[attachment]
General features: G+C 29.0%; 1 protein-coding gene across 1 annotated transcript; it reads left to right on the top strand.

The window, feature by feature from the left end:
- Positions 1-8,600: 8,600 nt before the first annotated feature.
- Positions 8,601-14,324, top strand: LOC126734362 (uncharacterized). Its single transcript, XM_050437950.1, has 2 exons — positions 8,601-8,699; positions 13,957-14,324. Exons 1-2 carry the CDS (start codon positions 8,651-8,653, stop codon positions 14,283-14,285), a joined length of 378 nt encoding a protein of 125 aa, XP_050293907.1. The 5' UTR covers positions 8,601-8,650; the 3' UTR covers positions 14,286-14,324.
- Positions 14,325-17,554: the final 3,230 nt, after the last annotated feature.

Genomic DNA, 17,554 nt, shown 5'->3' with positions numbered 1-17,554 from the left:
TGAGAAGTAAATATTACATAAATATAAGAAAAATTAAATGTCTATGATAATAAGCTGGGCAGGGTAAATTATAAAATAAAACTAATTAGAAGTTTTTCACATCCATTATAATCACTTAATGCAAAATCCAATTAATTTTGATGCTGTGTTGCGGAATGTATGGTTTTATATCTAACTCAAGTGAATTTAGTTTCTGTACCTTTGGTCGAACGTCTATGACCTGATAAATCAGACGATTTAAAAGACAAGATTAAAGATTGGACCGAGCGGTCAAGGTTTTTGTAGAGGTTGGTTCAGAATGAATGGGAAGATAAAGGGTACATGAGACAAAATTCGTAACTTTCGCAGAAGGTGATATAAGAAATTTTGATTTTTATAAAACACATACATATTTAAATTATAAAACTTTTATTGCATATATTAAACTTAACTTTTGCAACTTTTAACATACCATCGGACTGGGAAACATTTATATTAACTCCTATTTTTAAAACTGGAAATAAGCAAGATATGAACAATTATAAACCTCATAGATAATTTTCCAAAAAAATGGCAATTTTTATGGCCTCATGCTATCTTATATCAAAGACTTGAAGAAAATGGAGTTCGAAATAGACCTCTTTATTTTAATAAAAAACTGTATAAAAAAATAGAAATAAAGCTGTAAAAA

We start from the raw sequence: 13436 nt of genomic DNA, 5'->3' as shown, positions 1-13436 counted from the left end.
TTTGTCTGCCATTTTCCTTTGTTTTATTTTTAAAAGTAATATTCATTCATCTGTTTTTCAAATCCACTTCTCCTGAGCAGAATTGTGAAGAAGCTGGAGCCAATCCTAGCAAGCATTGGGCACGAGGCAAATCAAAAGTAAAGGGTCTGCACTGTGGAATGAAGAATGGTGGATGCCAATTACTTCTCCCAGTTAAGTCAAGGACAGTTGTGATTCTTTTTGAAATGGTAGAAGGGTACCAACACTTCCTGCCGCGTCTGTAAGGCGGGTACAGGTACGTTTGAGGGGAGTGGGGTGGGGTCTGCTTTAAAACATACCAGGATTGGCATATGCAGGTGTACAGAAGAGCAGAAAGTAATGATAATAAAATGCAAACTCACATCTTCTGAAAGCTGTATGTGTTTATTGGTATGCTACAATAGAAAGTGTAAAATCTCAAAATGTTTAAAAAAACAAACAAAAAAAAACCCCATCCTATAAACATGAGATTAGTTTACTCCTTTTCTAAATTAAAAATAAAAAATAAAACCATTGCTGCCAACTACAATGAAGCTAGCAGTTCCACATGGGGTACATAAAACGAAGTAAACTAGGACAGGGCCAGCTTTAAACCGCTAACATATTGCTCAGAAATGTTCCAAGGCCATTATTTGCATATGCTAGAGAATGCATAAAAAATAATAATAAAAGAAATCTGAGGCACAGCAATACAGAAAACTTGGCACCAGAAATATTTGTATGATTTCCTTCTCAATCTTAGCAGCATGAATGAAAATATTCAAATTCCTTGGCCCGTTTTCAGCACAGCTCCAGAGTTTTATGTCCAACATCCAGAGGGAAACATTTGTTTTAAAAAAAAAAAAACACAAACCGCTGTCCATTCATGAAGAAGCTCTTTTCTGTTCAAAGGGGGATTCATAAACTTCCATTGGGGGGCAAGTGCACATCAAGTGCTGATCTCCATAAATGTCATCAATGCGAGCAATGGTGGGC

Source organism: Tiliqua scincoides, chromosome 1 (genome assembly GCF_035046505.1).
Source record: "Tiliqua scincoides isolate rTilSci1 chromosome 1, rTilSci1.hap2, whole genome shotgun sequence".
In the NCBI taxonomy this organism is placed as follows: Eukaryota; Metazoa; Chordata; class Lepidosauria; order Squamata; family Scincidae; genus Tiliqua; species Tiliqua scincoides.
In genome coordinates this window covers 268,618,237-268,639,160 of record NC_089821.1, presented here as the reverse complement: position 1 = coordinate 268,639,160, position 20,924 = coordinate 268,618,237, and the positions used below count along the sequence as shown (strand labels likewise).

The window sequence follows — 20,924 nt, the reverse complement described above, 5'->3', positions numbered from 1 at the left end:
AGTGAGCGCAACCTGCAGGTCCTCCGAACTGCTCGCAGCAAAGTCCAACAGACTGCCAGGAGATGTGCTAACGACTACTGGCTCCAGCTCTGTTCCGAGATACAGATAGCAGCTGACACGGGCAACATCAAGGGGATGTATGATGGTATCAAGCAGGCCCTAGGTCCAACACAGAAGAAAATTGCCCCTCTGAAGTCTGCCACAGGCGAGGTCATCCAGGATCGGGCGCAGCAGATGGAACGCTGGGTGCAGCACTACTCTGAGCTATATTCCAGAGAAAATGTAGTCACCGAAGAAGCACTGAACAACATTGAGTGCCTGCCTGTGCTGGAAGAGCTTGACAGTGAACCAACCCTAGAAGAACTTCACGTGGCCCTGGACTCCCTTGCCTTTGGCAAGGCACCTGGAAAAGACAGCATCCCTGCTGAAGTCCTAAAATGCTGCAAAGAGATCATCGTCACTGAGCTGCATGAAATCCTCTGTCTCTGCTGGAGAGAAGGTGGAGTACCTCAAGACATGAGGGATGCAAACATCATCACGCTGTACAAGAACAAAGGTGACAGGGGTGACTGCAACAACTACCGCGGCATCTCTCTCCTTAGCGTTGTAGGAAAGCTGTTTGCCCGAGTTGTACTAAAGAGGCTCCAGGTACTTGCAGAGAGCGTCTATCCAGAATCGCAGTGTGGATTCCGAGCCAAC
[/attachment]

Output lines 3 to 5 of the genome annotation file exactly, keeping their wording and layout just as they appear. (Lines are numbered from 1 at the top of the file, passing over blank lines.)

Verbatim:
- Positions 1-8,600: 8,600 nt before the first annotated feature.
- Positions 8,601-14,324, top strand: LOC126734362 (uncharacterized). Its single transcript, XM_050437950.1, has 2 exons — positions 8,601-8,699; positions 13,957-14,324. Exons 1-2 carry the CDS (start codon positions 8,651-8,653, stop codon positions 14,283-14,285), a joined length of 378 nt encoding a protein of 125 aa, XP_050293907.1. The 5' UTR covers positions 8,601-8,650; the 3' UTR covers positions 14,286-14,324.
- Positions 14,325-17,554: the final 3,230 nt, after the last annotated feature.